John Cashion & Mary Courtney
d. 1807 Stormont Co
James Cashion & Mary McDonald
b. 1788 b. 1796, Williamstown
d. 12 Dec 1850 Cashion’s Glen d. 26 Jan 1879, Williamstown
[daughter of Angus Down McDonald and Margaret Grant]
Daniel Cashion &  Jane Burton
b. 10 Apr 1832 Cashion’s Glen b. 16 Dec 1834, Williamstown
d. 1916 d. 11 Feb 1911
[married with dispensation of the 3rd degree] [daughter of Arthur Burton and Sarah Grant]
Mary Jane Cashion & William Christopher Leitch
b. 11 Sept 1868, Cashion’s Glen
d. 4 May 1960, Montreal
Now as to the stories of an Aboriginal heritage, well this also very hard to deal with. It is very hard to prove this through the written record. It is all about how the sources are produced, their purpose, the author, and the participation of the subjects in the production of them. There are some sources that state that an individual is an “Indian,” sometimes their tribe is mentioned, and their original native name, then again there are other times that they are listed with their European name, and there is no way to know where they came from, be they European or not. Sometimes the person writing the document (such as a baptism or marriage entry), do not know of their ancestry, do not care, or do not feel the need to put in extra information. And of course there were some who hid their ancestry from officialdom. Being native was not always socially acceptable and it was to their advantage to be treated as “white” so as to protect their interests, and that of their children.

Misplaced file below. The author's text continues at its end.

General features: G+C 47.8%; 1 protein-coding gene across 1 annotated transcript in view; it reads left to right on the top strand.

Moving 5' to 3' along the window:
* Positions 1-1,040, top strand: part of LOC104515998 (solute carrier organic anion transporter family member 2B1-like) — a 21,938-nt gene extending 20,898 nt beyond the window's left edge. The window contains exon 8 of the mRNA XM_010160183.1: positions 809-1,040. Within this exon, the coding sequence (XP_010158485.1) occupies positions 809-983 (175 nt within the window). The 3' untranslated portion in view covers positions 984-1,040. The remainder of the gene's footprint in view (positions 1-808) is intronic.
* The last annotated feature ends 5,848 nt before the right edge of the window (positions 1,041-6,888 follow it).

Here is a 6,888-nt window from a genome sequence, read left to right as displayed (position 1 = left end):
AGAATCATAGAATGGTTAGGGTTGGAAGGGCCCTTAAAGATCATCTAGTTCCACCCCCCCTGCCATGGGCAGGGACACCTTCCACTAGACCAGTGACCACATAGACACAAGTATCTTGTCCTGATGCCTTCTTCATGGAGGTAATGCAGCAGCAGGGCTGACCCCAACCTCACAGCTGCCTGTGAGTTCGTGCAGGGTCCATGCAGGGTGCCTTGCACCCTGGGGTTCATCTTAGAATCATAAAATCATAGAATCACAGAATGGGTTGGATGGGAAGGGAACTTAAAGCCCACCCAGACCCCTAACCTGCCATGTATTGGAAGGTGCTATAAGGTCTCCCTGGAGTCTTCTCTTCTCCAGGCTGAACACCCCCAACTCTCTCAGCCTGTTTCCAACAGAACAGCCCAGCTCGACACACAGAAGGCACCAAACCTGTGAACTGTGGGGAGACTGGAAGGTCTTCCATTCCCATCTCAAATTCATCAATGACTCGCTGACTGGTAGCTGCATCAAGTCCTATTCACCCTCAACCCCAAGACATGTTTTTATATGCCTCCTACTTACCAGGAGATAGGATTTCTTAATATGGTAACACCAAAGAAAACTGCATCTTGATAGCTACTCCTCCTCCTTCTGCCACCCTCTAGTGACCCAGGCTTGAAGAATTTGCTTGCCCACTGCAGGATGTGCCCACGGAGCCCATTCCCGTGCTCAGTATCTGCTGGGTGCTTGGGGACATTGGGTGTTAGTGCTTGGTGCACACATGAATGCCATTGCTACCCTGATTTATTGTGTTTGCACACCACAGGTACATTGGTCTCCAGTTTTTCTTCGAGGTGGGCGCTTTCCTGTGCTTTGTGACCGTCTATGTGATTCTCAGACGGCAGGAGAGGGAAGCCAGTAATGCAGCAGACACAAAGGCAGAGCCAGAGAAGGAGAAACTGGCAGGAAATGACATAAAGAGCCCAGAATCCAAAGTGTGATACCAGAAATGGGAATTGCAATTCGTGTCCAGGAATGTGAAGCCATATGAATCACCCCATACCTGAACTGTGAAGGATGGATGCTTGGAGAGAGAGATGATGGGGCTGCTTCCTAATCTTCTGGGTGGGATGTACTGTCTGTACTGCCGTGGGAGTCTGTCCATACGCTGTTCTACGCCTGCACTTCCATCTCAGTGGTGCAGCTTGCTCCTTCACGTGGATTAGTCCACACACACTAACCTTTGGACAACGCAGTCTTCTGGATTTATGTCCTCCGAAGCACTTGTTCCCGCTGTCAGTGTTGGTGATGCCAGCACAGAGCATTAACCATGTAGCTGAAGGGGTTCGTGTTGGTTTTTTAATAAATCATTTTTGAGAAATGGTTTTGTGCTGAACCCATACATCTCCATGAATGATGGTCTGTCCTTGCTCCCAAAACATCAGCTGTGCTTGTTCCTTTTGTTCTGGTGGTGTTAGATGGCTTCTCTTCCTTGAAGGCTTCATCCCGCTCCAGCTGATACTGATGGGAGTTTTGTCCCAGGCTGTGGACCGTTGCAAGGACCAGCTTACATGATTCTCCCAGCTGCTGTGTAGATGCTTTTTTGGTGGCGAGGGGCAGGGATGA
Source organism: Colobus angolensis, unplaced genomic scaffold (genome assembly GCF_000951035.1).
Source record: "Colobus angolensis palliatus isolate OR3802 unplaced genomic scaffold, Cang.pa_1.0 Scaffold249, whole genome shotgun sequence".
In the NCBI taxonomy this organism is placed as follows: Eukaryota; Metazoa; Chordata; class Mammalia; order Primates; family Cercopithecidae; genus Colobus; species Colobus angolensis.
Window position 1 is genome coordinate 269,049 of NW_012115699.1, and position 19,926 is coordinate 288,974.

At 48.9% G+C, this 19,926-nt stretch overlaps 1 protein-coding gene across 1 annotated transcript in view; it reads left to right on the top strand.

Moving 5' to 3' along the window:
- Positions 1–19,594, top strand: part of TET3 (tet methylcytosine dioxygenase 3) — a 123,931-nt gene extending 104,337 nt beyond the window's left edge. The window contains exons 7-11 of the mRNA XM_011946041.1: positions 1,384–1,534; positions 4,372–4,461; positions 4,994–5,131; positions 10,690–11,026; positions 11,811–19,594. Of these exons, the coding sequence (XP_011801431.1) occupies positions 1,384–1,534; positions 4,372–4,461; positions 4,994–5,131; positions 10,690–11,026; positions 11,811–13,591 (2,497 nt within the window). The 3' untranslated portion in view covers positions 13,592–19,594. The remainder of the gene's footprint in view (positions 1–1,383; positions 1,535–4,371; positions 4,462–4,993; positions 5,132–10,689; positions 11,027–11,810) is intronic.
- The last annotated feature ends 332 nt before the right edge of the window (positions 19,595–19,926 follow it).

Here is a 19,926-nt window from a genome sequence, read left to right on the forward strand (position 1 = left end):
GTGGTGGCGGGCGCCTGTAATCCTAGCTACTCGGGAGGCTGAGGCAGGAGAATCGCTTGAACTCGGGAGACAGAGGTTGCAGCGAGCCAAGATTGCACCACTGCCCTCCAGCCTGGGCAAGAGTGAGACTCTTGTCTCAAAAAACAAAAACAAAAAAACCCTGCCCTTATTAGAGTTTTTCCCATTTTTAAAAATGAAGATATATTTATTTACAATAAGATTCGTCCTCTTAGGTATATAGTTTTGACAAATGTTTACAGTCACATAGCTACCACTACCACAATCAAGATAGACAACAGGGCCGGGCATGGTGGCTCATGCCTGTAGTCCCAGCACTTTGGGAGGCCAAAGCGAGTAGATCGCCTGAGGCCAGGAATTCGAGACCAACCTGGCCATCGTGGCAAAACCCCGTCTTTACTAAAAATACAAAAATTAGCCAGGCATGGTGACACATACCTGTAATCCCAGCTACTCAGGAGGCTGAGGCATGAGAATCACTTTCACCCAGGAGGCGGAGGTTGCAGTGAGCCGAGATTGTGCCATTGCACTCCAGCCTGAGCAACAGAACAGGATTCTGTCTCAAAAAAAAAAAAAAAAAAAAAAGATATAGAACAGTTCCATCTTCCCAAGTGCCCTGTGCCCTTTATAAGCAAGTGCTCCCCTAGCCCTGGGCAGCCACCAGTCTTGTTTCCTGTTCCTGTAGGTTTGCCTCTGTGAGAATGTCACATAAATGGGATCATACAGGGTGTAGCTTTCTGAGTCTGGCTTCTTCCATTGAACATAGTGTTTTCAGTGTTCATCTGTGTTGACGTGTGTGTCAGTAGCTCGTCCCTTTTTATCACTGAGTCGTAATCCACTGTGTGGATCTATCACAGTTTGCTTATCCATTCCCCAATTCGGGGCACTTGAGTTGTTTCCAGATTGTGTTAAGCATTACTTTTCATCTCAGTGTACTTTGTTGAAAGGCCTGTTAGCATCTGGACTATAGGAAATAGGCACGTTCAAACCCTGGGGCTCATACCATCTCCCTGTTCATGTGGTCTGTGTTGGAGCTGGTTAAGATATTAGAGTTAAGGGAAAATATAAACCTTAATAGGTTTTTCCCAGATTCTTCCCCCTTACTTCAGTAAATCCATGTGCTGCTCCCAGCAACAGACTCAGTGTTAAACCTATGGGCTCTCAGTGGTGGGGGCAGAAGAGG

In the 1851 Census for the district, Daniel Cashion is listed as Scottish and Roman Catholic, in 1861 he is listed as Irish and Roman Catholic, and in 1871 he returns to being Scottish. A history of St Mary’s Roman Catholic Church, where he is buried with other members of the family, states the family was Irish. What to believe. The question of his origins linger.
So what kind of evidence can I look at to see if this rumour pasts the litmus test? There is a preponderance of individuals in this line, in our family photographs, who conform to the stereotypical native features of straight black hair, high cheekbones, darker skin and brown eyes, but really Aboriginals in Eastern Canada are not the only group in the world who can say that this is a typical physical characteristic, so it proves nothing. We can take a DNA test, and see if the rumour is true in the general sense, but then the question begs – who on the family tree does this come from?
So I am at a brick wall.